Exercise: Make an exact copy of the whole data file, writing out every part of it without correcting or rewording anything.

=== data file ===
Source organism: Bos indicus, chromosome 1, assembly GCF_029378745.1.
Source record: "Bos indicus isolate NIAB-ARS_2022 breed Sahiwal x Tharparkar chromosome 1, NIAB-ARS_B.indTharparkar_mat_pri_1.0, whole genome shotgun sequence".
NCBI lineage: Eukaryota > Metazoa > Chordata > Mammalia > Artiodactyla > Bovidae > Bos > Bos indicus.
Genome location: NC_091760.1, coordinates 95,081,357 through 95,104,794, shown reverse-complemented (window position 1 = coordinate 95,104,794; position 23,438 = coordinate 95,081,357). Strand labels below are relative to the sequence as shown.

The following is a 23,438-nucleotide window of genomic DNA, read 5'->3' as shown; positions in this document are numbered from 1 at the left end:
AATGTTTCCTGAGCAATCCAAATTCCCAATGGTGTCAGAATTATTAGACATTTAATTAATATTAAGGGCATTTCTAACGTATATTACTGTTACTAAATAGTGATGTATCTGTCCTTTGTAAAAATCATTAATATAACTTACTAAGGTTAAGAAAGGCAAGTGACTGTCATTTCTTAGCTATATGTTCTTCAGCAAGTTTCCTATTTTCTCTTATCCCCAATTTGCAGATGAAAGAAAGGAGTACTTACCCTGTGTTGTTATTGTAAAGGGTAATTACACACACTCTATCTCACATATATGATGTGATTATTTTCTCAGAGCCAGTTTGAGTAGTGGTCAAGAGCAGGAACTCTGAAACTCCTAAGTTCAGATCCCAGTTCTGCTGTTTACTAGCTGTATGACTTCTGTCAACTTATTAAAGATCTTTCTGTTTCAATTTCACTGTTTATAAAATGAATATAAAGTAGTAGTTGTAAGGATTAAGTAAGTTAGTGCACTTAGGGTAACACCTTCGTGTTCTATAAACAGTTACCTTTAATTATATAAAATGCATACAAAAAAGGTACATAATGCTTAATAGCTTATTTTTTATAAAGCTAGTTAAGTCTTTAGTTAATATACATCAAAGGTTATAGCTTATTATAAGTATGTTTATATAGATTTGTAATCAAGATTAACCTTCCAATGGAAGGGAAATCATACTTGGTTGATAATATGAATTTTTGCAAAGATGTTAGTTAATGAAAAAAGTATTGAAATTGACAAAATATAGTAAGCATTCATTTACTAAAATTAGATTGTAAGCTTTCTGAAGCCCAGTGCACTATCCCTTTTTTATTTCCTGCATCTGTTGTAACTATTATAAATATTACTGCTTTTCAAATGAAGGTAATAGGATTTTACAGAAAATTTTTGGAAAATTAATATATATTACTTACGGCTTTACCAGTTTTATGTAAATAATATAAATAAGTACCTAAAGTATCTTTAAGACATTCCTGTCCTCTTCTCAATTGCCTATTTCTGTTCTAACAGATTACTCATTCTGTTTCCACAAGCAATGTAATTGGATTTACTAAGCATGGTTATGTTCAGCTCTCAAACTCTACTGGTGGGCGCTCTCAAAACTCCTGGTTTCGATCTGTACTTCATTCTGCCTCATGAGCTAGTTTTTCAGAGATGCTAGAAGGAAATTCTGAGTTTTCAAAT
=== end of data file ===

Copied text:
Source organism: Bos indicus, chromosome 1, assembly GCF_029378745.1.
Source record: "Bos indicus isolate NIAB-ARS_2022 breed Sahiwal x Tharparkar chromosome 1, NIAB-ARS_B.indTharparkar_mat_pri_1.0, whole genome shotgun sequence".
NCBI lineage: Eukaryota > Metazoa > Chordata > Mammalia > Artiodactyla > Bovidae > Bos > Bos indicus.
Genome location: NC_091760.1, coordinates 95,081,357 through 95,104,794, shown reverse-complemented (window position 1 = coordinate 95,104,794; position 23,438 = coordinate 95,081,357). Strand labels below are relative to the sequence as shown.

The following is a 23,438-nucleotide window of genomic DNA, read 5'->3' as shown; positions in this document are numbered from 1 at the left end:
AATGTTTCCTGAGCAATCCAAATTCCCAATGGTGTCAGAATTATTAGACATTTAATTAATATTAAGGGCATTTCTAACGTATATTACTGTTACTAAATAGTGATGTATCTGTCCTTTGTAAAAATCATTAATATAACTTACTAAGGTTAAGAAAGGCAAGTGACTGTCATTTCTTAGCTATATGTTCTTCAGCAAGTTTCCTATTTTCTCTTATCCCCAATTTGCAGATGAAAGAAAGGAGTACTTACCCTGTGTTGTTATTGTAAAGGGTAATTACACACACTCTATCTCACATATATGATGTGATTATTTTCTCAGAGCCAGTTTGAGTAGTGGTCAAGAGCAGGAACTCTGAAACTCCTAAGTTCAGATCCCAGTTCTGCTGTTTACTAGCTGTATGACTTCTGTCAACTTATTAAAGATCTTTCTGTTTCAATTTCACTGTTTATAAAATGAATATAAAGTAGTAGTTGTAAGGATTAAGTAAGTTAGTGCACTTAGGGTAACACCTTCGTGTTCTATAAACAGTTACCTTTAATTATATAAAATGCATACAAAAAAGGTACATAATGCTTAATAGCTTATTTTTTATAAAGCTAGTTAAGTCTTTAGTTAATATACATCAAAGGTTATAGCTTATTATAAGTATGTTTATATAGATTTGTAATCAAGATTAACCTTCCAATGGAAGGGAAATCATACTTGGTTGATAATATGAATTTTTGCAAAGATGTTAGTTAATGAAAAAAGTATTGAAATTGACAAAATATAGTAAGCATTCATTTACTAAAATTAGATTGTAAGCTTTCTGAAGCCCAGTGCACTATCCCTTTTTTATTTCCTGCATCTGTTGTAACTATTATAAATATTACTGCTTTTCAAATGAAGGTAATAGGATTTTACAGAAAATTTTTGGAAAATTAATATATATTACTTACGGCTTTACCAGTTTTATGTAAATAATATAAATAAGTACCTAAAGTATCTTTAAGACATTCCTGTCCTCTTCTCAATTGCCTATTTCTGTTCTAACAGATTACTCATTCTGTTTCCACAAGCAATGTAATTGGATTTACTAAGCATGGTTATGTTCAGCTCTCAAACTCTACTGGTGGGCGCTCTCAAAACTCCTGGTTTCGATCTGTACTTCATTCTGCCTCATGAGCTAGTTTTTCAGAGATGCTAGAAGGAAATTCTGAGTTTTCAAAT